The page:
Others are less convinced. Oliver Bendel, professor at University of Applied Sciences and Arts in Switzerland, with a focus on machine ethics, says he does not believe sex or love robots will have moral standing. “Marriage is a form of contract between human beings to regulate mutual rights and obligations including the care and the welfare of children. Perhaps one day robots can have real duties and rights, though I don’t really believe it,” he says. However, he acknowledges that human-robot marriage could become legal by 2050 simply in response to public pressure.
Then again, Bendel says, legislation could move in the other direction: As sex and love robots become more realistic, governments could choose to ban sexual relationships between humans and machines. Either way, though the technology is not ready yet, experts believe it’s best to start figuring out the moral conundrums now, so that we’ll be prepared once romantic sex robots do arrive.
Roboticists claim that it will be legal to have sex with robots by the year 2050.
But people will be having sex with robot partners before that.
No, you’re not reading this wrong.
In an article at Quartz, Adrian Cheok, computing professor at City University London and director of the Mixed Reality Lab in Singapore, reminded readers that homosexual marriage, as well as interracial marriage, was considered “outrageous” 35 years ago.
Cheok says that humans have the capacity to love non-humans—such as their pets. Or their anime characters. “If a robot looks like it loves you, and you feel it loves you, then you’re essentially going to feel like it’s almost human love,” Cheok says.
According to Quartz, the real challenge isn’t mechanical. (If you want to google the strides companies have made with sexbots, that’s between you and your browser history.) No, the real challenge is “a matter of developing the software necessary to build a robot that understands human conversation.” Because after all, marriage is about communication.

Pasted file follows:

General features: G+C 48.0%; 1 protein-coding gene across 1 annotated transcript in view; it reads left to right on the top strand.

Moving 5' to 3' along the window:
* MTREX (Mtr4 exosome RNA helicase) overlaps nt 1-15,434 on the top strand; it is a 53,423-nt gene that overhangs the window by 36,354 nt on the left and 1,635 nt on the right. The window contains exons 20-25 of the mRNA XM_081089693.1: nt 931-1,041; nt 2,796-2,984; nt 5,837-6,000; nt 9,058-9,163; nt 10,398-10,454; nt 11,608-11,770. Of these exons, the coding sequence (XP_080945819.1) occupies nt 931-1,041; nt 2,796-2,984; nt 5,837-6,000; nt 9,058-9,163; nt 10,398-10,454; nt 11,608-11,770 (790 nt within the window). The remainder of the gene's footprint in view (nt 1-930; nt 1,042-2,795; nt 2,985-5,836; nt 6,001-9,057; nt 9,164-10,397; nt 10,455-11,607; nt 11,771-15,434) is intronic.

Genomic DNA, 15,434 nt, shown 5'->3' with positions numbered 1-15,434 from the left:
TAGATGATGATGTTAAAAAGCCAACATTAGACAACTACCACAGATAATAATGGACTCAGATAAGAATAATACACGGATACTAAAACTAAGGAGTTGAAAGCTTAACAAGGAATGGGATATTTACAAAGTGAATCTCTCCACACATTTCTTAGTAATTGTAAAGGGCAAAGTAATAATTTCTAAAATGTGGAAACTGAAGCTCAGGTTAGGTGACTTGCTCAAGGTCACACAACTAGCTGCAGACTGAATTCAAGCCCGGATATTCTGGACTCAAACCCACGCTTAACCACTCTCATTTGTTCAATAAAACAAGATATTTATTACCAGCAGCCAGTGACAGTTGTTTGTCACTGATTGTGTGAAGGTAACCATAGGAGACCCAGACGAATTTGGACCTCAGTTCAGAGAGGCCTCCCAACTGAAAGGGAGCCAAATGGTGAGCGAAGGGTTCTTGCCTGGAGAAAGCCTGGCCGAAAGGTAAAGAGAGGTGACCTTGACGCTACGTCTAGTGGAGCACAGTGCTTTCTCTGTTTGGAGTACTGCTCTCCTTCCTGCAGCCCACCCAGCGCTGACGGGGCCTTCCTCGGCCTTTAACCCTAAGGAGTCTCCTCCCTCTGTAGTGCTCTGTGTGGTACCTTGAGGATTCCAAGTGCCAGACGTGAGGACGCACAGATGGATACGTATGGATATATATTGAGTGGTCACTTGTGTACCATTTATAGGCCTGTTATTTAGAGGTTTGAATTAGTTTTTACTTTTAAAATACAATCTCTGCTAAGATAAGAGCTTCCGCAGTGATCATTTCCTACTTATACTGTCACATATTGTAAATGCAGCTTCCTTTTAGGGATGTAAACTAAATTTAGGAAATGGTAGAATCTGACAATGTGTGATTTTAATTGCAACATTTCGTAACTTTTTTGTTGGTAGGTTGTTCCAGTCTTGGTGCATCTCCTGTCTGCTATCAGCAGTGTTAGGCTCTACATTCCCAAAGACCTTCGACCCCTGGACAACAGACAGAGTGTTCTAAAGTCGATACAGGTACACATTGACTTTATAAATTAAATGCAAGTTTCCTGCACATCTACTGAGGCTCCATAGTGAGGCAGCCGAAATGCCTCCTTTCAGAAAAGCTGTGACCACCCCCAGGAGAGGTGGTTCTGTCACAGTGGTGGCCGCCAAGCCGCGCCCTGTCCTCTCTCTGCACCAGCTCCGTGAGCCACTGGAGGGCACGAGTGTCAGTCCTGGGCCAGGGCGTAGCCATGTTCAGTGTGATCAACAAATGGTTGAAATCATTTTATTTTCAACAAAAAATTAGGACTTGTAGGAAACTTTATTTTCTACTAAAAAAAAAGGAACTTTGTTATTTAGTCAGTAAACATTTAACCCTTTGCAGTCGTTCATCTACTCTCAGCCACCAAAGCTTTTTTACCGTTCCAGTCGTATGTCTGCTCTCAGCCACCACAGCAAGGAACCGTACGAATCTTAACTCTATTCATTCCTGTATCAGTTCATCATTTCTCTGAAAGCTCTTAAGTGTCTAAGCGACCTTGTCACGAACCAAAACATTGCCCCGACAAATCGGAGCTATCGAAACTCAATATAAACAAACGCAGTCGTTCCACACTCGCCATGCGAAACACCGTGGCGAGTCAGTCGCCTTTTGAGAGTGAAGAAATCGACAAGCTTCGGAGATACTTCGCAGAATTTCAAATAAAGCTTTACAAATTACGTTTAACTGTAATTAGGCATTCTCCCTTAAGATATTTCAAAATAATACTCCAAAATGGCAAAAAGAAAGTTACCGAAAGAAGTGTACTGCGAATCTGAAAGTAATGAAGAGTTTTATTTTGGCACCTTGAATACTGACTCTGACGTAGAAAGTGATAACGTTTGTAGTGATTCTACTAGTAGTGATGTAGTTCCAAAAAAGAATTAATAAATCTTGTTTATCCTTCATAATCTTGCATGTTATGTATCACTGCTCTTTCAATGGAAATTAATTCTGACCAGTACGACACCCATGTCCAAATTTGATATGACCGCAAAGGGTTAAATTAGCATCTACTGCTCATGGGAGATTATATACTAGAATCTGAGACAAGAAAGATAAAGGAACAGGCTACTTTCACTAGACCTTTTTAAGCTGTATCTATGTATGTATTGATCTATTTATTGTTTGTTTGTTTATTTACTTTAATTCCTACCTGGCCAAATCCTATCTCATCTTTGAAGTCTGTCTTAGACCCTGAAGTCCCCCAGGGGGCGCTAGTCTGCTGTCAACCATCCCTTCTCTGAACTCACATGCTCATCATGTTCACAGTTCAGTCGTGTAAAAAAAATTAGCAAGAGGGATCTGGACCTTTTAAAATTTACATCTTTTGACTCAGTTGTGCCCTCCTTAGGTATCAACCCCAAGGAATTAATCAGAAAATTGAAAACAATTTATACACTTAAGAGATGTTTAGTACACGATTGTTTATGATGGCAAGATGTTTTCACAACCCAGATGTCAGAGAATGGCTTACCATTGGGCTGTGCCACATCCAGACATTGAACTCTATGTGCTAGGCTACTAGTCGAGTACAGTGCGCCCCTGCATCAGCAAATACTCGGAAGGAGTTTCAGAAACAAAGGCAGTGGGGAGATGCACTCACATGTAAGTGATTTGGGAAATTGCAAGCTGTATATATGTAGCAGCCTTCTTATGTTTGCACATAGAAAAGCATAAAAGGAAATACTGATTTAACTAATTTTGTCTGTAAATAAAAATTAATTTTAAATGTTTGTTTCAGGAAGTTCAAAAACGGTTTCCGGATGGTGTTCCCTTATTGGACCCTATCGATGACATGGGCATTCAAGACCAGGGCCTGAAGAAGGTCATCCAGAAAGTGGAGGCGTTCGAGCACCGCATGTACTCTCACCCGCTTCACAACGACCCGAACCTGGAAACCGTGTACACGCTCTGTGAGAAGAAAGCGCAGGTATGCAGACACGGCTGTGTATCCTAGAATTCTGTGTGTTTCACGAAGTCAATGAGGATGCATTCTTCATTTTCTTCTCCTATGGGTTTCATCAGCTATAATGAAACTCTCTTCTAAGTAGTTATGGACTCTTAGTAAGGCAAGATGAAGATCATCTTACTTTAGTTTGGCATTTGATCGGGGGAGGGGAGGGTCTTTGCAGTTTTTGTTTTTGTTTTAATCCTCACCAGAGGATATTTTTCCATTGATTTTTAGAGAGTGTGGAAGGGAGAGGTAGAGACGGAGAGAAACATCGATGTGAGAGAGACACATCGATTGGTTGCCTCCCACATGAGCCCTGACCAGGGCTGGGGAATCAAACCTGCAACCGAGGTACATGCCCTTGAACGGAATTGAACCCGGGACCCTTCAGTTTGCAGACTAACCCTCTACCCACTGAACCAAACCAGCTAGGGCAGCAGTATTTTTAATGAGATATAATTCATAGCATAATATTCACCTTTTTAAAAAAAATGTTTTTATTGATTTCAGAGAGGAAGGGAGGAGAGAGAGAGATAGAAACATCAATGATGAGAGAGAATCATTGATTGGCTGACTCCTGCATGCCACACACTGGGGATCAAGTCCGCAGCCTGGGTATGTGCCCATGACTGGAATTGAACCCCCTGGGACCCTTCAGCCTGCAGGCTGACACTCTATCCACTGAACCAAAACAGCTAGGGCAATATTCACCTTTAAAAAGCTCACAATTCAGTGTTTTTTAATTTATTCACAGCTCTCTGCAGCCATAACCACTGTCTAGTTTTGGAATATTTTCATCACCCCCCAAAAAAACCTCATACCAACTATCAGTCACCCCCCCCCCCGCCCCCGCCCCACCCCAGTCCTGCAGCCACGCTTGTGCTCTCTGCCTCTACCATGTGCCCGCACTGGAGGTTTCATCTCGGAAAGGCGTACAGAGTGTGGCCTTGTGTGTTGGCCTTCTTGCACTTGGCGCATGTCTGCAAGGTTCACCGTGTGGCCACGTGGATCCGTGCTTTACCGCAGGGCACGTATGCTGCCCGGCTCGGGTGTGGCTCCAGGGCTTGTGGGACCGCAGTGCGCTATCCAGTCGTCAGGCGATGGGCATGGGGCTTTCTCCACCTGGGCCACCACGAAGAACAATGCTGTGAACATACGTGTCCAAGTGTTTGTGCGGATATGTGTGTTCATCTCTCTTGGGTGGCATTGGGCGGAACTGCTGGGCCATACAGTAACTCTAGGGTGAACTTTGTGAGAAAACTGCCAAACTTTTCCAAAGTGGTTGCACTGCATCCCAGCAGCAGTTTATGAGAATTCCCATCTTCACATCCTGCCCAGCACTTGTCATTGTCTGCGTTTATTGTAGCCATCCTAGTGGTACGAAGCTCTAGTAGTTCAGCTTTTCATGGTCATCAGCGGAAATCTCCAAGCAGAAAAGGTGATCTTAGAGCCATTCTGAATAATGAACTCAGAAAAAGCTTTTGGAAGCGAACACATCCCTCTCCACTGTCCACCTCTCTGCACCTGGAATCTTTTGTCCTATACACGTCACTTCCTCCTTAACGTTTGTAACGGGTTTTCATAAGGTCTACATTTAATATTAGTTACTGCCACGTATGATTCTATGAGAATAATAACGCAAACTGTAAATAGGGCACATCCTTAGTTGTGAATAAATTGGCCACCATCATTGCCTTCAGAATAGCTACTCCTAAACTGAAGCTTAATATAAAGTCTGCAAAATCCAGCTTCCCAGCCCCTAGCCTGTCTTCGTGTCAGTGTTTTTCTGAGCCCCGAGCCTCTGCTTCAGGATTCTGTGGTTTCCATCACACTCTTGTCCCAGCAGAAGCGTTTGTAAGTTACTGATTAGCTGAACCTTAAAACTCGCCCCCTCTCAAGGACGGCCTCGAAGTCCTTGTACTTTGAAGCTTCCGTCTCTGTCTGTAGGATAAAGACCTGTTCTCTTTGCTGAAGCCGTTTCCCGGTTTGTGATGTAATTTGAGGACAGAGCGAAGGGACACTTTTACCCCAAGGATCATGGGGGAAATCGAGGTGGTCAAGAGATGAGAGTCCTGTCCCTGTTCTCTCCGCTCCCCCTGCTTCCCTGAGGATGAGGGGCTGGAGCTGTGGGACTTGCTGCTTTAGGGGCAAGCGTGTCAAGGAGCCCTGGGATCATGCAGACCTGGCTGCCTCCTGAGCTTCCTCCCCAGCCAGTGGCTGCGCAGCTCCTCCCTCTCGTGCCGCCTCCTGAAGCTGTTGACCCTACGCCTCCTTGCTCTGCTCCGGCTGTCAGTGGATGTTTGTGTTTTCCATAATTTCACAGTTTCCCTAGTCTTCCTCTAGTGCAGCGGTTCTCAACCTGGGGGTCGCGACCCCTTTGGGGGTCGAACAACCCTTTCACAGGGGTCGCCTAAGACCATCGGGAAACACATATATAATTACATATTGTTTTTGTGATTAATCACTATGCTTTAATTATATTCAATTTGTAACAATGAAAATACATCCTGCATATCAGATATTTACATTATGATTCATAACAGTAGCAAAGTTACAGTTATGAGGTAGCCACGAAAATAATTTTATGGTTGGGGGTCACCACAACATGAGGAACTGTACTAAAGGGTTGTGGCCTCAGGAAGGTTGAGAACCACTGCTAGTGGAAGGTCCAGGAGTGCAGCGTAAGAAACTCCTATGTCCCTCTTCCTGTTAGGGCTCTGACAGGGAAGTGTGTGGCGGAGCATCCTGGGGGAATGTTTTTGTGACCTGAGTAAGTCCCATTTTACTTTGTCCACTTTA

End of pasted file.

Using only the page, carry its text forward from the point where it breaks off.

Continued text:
Not everyone is convinced you’ll have a groovy kind of metallic/latex love. In 2015, ethicists asked people to not have sex with robots because of the possibility of dehumanizing the sexual experience and decreasing empathy with a partner.
But perhaps robo-love can fill in a gap for those who have tried and failed at love with a human with his/her own opinions and demands that you get a real job.
“A lot of human marriages are very unhappy,” Cheok says. “Compared to a bad marriage, a robot will be better than a human.”
What do you think? Will you be welcoming your new robot overlord … into your bed?
Een aantal experts heeft tijdens de Love and Sex with Robots-conferentie gedurfde uitspraken gedaan. De verdere ontwikkeling van seksrobots gaat er volgens de experts toe leiden dat mensen vanaf 2050 met robots kunnen trouwen.
‘Als het lijkt alsof een robot van jou houdt en jij voelt dat het van je houdt, dan gaat het in essentie voelen als menselijke liefde. We hebben al veel empathie voor niet-menselijke schepsel (dieren, red.). Daarom denk ik dat het een kleine stap is naar empathie als robots menselijk gedrag vertonen, emoties tonen of er menselijk uitzien’, verklaart hoogleraar Adrian Cheok , meldt website Quartz.
‘Het lijkt buitensporig omdat het maar 35 jaar later is. Maar 35 jaar geleden dachten mensen dat het mannelijk huwelijk buitensporig was. Tot in de jaren 70 waren er staten waarin witte- en zwarte mensen niet konden trouwen. De maatschappij gaat vooruit en verandert zeer snel’, gaat Cheok verder.
Goed voor maatschappij
Schrijver David Levy, die met een boek over mensen-robotliefde kwam, en hoogleraar Oliver Bendel zien de voorspellingen van Cheok wel uitkomen. Het zal een positief effect hebben op de maatschappij omdat nu wordt aangenomen dat iedereen kan trouwen, seks heeft en verliefd wordt. In werkelijkheid ligt dat anders.
‘Heel veel menselijke huwelijken zijn erg ongelukkig. In vergelijking met een slecht huwelijk zal een robot beter zijn dan een mens’, besluit Cheok.